In the foreground we should find the mass of our citizens the cultivators, (and what is happily for us, in most instances, the same thing,) the independent proprietors of the soil. Every wheel would appear in motion that could carry forward the interests of this great body of our people, and bring into action the inherent powers of the country. A portion of the produce of our lands would be consumed in the families or employed in the business of our manufacturers, a farther portion would be applied in the sustenance of our merchants and fishermen and their numerous assistants, and the remainder would be transported, by those that could carry it at the lowest freight (that is, with the smallest deduction from the aggregate profits of the business of the country), to the best foreign markets.

On one side, we should see our manufacturers encouraging the tillers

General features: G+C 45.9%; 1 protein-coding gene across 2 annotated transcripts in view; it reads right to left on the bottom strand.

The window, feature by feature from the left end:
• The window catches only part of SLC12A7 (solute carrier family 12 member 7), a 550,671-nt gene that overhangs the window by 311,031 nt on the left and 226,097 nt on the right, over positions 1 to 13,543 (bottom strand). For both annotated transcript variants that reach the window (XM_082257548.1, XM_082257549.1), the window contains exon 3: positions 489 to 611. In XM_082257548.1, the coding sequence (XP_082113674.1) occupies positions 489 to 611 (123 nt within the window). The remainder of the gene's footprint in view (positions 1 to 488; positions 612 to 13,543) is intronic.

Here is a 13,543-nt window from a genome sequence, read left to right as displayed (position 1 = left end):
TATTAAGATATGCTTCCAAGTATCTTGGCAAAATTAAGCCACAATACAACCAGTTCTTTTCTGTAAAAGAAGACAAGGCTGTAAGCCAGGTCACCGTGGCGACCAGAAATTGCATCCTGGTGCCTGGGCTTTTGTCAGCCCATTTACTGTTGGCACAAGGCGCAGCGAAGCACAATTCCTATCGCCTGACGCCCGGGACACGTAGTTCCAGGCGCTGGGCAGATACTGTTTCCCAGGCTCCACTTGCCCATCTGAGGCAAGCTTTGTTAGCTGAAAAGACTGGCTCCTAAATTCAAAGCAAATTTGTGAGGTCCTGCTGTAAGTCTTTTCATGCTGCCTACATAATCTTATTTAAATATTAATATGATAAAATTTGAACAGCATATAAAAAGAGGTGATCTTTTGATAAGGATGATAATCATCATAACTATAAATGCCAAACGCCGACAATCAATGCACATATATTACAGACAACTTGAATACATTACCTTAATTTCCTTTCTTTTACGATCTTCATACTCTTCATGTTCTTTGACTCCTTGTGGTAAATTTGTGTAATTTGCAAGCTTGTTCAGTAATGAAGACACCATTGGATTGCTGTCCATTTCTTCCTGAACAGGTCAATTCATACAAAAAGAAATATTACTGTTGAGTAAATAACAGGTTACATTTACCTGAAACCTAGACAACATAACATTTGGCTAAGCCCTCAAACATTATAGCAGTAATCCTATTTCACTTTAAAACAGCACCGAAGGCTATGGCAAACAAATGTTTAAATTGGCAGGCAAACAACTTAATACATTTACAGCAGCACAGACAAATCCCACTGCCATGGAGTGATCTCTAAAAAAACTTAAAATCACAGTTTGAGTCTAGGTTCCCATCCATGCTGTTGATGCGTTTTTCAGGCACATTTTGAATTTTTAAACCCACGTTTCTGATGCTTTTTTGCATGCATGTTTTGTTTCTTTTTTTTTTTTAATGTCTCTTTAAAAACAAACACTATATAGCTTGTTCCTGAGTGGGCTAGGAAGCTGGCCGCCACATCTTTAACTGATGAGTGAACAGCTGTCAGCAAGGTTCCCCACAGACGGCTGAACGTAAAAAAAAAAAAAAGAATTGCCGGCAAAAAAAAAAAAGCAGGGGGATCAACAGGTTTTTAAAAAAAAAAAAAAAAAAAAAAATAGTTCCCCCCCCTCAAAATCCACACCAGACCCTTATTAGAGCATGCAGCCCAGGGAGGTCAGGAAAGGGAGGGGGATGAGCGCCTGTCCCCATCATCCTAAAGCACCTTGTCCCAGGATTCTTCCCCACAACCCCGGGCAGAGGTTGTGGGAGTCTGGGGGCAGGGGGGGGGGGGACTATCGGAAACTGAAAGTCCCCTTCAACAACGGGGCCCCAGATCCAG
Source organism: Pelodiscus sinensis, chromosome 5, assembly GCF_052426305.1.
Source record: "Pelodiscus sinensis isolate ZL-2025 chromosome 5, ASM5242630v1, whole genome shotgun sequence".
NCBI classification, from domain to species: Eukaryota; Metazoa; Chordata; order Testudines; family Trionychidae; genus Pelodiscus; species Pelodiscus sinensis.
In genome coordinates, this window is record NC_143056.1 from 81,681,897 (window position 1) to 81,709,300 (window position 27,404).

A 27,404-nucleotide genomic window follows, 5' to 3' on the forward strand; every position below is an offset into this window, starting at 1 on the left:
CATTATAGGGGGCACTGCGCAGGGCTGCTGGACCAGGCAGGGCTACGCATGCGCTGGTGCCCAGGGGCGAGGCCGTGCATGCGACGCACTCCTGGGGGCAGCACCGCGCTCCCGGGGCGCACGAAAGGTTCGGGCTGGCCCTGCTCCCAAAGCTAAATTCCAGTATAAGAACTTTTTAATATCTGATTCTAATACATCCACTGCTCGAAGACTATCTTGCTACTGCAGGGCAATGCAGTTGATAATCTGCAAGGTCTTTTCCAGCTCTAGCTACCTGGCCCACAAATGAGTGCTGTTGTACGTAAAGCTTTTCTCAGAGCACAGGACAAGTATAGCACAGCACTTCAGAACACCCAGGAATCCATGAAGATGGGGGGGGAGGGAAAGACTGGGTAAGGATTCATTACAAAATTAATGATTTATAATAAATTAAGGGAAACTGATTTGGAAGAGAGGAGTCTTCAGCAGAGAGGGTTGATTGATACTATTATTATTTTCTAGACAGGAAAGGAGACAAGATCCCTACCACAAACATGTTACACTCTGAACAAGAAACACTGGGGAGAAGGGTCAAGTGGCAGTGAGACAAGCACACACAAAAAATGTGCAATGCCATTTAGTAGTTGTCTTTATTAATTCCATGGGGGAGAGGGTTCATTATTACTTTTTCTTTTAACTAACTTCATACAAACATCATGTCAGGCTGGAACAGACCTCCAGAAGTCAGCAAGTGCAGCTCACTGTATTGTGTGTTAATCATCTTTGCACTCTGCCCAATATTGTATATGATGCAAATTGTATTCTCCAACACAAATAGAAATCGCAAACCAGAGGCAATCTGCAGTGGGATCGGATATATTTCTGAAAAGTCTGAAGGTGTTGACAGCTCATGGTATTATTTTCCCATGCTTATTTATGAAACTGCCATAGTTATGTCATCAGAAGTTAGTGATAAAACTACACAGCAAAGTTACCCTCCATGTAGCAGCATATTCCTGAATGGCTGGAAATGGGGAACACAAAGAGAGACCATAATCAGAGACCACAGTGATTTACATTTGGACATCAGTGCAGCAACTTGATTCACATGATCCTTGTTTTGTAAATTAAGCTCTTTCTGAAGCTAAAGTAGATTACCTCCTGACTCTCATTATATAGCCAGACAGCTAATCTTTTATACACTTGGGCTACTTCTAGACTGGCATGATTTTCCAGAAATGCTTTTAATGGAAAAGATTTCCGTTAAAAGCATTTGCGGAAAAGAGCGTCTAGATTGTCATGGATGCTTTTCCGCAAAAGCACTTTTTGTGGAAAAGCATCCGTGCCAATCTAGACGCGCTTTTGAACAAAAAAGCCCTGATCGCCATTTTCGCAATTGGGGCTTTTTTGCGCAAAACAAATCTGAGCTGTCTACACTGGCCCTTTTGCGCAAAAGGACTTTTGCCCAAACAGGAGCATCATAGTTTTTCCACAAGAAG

of the earth by the consumption and employment of the fruits of their labors, and supplying them and the rest of their fellow-citizens with the instruments of their occupations, and the necessaries and conveniences of life, in every instance where it could be done without injuriously and unnecessarily increasing the distress of commerce, the labors of the husbandmen, and the difficulties of changing our native wilds into scenes of cultivation and plenty. Commerce, on the other hand, attentive to the general interests, would come forward with offers to range through foreign climates in search of those supplies which the manufacturers could not furnish but at too high a price, or which nature has not given us at home, in return for the surplus of those stores that had been drawn from the ocean or produced by the earth.